"Having something effective for the neck that doesn’t require surgery is sort of the holy grail in plastic surgery,” says Kamakshi R. Zeidler, MD, board-certified plastic surgeon and co-founder of Aesthetx in Campbell, California. “So when I learned about Rotational Fractional Resection (RFR) technology I was excited.”
Dr. Zeidler was a co-investigator of Recros Medica’s Nuvellus Focal Contouring System for submental contouring. The system uses RFR, a novel technology developed by plastic surgeon Edward Knowlton, MD, that uses tiny cutting instruments, referred to as scalpets, that rotate at 400 RPMs. “What we’re doing with RFR is excising a divot of skin that is 1.5mm in diameter and between 2mm and 6mm in length,” says Tom Albright, CEO of Recros Medica. “We treat patients with between 300 and 700 of these tiny resections of skin. By doing this we’re able to take out 25 percent of the skin, which is very similar to what would be removed in a target area during aesthetic plastic surgery.” The excised skin is then vacuumed away through the handpiece.
The U.S. Food & Drug Administration (FDA) accepted the company’s de novo regulatory submission for review in May based on the results of the multi-center CONFORM study, which included 68 subjects. The study, which focused on submental contouring, revealed high patient satisfaction with 82 percent of subjects satisfied with the appearance of their neck and jawline at 90 days post treatment, and 94 percent of patients at Day 90 indicating they were likely to recommend the procedure to friends and family.
For this particular indication, the treatment has two components—lipectomy of fat in the submental region followed by skin resection. “The technology is meant to be employed as a two-fold treatment,” explains Dr. Zeidler. “There is a rotational lipectomy tip—it’s like a little cannula that removes tiny areas of fat, and then you switch that out to the tip that is designed to excise skin.”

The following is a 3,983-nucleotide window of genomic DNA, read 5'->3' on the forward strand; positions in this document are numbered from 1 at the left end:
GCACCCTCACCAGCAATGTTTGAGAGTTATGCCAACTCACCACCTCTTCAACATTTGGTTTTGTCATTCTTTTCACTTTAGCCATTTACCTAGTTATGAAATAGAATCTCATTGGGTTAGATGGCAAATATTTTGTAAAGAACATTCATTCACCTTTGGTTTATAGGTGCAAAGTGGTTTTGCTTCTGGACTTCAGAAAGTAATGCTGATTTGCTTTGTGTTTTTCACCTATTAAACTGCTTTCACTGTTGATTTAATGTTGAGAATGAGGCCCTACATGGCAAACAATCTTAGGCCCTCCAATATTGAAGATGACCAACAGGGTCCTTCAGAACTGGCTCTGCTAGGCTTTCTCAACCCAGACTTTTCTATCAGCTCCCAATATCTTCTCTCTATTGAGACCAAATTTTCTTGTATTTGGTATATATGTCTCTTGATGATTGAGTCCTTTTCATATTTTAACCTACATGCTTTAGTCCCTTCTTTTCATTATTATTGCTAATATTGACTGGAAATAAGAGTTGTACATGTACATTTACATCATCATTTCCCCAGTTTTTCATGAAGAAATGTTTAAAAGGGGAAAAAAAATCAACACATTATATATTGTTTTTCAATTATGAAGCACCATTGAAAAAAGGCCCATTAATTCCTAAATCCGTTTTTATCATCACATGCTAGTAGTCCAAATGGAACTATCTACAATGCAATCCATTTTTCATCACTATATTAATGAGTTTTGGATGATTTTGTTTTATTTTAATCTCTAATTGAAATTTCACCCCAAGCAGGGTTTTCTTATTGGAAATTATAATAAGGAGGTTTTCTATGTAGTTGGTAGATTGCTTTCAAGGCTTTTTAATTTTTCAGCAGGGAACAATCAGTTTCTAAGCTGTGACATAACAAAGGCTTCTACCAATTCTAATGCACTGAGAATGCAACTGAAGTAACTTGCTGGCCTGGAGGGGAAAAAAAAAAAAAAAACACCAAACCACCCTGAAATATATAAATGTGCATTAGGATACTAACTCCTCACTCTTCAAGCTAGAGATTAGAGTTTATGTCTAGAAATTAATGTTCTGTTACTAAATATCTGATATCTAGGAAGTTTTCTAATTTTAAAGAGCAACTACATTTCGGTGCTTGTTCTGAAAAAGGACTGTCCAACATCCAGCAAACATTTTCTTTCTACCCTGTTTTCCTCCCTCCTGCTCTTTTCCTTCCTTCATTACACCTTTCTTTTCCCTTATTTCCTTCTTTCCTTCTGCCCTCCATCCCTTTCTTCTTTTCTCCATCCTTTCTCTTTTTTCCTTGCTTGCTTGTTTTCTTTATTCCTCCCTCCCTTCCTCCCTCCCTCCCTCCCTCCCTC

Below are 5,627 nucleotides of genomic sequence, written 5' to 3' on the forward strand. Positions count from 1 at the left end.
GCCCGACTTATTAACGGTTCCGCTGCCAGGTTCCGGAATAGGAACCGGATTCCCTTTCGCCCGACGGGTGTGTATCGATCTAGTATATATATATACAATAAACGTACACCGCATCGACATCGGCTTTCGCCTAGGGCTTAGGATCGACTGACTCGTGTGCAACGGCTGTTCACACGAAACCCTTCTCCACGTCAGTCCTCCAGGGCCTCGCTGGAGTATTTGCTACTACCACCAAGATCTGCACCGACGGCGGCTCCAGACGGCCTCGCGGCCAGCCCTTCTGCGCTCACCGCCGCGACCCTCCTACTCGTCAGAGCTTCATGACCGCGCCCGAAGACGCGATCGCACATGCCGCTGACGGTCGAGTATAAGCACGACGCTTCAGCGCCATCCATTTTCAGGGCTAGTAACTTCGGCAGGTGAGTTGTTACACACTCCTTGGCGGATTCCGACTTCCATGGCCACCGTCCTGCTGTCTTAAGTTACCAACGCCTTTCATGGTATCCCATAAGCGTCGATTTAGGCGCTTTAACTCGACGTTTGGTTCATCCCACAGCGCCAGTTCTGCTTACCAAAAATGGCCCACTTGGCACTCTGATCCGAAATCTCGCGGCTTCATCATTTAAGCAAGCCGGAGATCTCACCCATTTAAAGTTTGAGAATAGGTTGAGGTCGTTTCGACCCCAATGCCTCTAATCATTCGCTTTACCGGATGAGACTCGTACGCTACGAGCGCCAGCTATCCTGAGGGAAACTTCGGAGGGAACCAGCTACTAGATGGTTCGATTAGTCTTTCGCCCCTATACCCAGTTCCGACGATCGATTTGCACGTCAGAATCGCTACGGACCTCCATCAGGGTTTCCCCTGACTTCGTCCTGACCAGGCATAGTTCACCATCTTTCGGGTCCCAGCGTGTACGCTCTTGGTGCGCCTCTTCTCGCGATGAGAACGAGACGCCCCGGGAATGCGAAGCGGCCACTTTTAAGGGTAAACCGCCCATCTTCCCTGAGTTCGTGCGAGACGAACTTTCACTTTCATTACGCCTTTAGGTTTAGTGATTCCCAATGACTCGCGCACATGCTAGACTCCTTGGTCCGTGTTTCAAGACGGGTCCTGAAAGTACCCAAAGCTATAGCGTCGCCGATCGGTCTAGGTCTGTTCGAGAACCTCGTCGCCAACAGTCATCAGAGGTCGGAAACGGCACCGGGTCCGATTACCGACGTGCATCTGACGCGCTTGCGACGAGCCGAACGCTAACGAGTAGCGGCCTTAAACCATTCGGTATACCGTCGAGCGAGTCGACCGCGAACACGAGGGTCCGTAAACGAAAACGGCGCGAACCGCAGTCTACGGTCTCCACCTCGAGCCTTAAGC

Following treatment, a membrane is applied to the treatment area in-office and remains in place for four to seven days. The covering not only protects skin, it improves the contouring results. “We know from surgery that when you take out a circle of skin and then stretch it, you can form a line, which allows you to control the orientation in which the skin heals,” says Dr. Zeidler. “The application of the adhesive dressing keeps the scars healing in that orientation. It’s very easy. It’s very clean. It’s simple for patients, and it enhances the healing in a specific orientation that improves the results.”
The company views Nuvellus as a new option for patients with a higher degree of laxity than can be adequately addressed with noninvasive energy-based devices and who don’t want surgery.
Dr. Zeidler treated 15 patients at her practice as part of the CONFORM study and was impressed with the high level of patient satisfaction. “The patients have been even happier than I expected them to be with the improvement of that neckline contour,” she says. “If you look at what people are always complaining about, which is photographs from a side view, that, in particular, is where you see significant improvement. It’s not quite what you can get with surgery, but far better than what I’ve seen with other nonsurgical techniques, such as CoolSculpting and Kybella, and certainly better than what I’ve seen with radiofrequency or laser-based devices.”
The CONFORM study was designed to determine safety and efficacy of the treatment. The next set of studies will focus on optimizing aftercare, says Albright. With the de novo application in process, the company anticipates FDA clearance in late 2019 and plans to investigate additional indications for the technology in the future.
Inga Hansen is the executive editor of MedEsthetics.
Image: Nuvellus Handpiece